This youthful self-portrait depicts Elisabeth Louise Vigée Le Brun at the age of about twenty-six, several years after she painted the first of her many portraits of Queen Marie-Antoinette. Here she presents herself not as an artist, with palette and brushes, but as a charming and attractive lady of society––indistinguishable from her own patrons, including the queen and aristocratic ladies, whom she sometimes painted in similar informal attire. Largely self-taught, Vigée Le Brun was recommended by the queen for membership in the Royal Academy in 1783 and soon acquired considerable fame and renown. When shown at the Salon her paintings were “the most highly praised . . . the topics of conversation at court and in Paris, in suppers, in literary circles."
Her radiant self-portrait highlights Vigée Le Brun’s healthy good looks and creamy complexion, a sparkling light catching her eyes and crystal earrings. Attentive to the latest fashions, she outfitted her sitters in comfortable Grecian gowns and scarves. Here her simple muslin gown and elegant scheme of white, black, and cherry, along with her loose curls of hair, convey an appealingly glamorous persona.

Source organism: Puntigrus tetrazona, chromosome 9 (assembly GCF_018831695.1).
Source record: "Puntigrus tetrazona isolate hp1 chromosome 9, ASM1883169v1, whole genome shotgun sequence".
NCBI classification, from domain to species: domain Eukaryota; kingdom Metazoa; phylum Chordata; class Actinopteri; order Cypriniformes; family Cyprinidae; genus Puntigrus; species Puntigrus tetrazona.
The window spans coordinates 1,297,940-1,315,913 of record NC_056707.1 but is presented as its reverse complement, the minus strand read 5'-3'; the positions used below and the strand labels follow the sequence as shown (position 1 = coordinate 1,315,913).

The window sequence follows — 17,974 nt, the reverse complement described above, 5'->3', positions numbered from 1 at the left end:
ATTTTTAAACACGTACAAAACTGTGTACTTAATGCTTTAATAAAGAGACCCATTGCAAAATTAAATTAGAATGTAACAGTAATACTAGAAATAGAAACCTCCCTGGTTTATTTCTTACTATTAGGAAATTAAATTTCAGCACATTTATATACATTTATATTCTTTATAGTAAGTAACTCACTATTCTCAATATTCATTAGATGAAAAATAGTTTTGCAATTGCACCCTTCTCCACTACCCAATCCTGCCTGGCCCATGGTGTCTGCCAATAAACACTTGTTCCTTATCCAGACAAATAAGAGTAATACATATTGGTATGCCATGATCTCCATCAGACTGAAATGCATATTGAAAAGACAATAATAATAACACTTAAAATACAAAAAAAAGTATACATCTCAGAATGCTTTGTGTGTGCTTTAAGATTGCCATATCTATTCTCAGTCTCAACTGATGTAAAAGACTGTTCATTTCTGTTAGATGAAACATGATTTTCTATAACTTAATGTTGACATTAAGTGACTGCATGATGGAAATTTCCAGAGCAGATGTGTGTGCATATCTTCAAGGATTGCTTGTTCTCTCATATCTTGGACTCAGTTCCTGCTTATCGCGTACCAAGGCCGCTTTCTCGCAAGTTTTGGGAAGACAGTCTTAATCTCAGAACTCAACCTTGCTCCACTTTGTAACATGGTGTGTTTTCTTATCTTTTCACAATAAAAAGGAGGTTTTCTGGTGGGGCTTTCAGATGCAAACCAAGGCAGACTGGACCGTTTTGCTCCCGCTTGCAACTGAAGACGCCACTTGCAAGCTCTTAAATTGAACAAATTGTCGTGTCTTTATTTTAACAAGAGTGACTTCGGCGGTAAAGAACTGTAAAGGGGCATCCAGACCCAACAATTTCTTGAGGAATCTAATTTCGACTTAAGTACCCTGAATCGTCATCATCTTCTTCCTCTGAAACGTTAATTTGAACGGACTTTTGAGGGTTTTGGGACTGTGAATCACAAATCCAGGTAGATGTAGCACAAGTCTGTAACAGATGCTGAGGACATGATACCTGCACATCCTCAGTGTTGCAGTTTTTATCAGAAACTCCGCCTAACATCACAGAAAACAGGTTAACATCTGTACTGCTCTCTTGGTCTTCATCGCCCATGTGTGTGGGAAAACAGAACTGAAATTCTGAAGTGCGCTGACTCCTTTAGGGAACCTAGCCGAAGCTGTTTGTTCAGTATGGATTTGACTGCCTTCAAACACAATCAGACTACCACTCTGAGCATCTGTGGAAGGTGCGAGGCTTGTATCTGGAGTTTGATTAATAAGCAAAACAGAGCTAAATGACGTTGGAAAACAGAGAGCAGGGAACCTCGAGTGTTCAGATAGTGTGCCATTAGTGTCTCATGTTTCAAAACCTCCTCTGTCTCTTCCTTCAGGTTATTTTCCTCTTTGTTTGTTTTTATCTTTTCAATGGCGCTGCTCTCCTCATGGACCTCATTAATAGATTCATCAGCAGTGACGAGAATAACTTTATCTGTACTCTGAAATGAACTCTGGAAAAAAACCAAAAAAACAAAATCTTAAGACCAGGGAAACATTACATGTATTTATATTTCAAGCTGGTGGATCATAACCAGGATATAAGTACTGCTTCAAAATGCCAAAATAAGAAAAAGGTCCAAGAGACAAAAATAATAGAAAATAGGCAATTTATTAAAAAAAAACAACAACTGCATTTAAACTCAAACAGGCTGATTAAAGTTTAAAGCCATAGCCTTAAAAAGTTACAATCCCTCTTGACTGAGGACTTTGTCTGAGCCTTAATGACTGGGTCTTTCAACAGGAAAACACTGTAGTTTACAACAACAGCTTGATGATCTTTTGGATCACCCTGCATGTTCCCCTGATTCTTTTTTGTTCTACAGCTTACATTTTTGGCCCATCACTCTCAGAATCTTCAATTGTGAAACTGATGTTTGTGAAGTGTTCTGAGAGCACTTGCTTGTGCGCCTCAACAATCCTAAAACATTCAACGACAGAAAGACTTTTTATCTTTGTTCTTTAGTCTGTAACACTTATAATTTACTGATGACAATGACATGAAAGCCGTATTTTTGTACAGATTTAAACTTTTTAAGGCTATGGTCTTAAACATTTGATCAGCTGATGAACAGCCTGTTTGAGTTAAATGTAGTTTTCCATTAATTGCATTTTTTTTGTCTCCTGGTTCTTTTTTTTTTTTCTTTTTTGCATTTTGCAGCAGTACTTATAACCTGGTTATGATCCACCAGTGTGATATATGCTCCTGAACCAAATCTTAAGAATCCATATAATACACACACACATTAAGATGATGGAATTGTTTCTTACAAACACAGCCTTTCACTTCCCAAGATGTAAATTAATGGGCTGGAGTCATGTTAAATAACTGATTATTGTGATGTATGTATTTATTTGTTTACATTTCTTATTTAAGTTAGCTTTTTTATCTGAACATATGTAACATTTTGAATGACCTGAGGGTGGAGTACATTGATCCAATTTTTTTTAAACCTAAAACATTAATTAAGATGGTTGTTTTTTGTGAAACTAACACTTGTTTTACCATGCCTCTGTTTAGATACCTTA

Adult: Vigée le Brun's Self-Portrait
Adult: Vigée le Brun Self-Portrait, Clothing
Children's: Self-Portrait, Elizabeth Vigée le Brun
Gustave Muhlbacher, Paris;
(his sale, Galerie Georges Petit, Paris, 13-15 May 1907, no. 57);
purchased for 23,000 francs by (Galerie Wildenstein, Paris).
Baron Sigismund von Springer [1873-1927] and Baroness Valentine Noémi von Springer, née Rothschild [1886-1969], Vienna;
confiscated by German occupation forces, and exhibited at the Kunsthistorisches Museum, Vienna, 1940-1947;
restituted to Baroness Springer, Vienna, 1947;
sold through her son-in-law, Kurt von Reininghaus, to (Newhouse Galleries, Inc., New York);
purchased by Mr. and Mrs. Kay Kimbell, Fort Worth, 1949;
bequeathed to Kimbell Art Foundation, Fort Worth, 1965.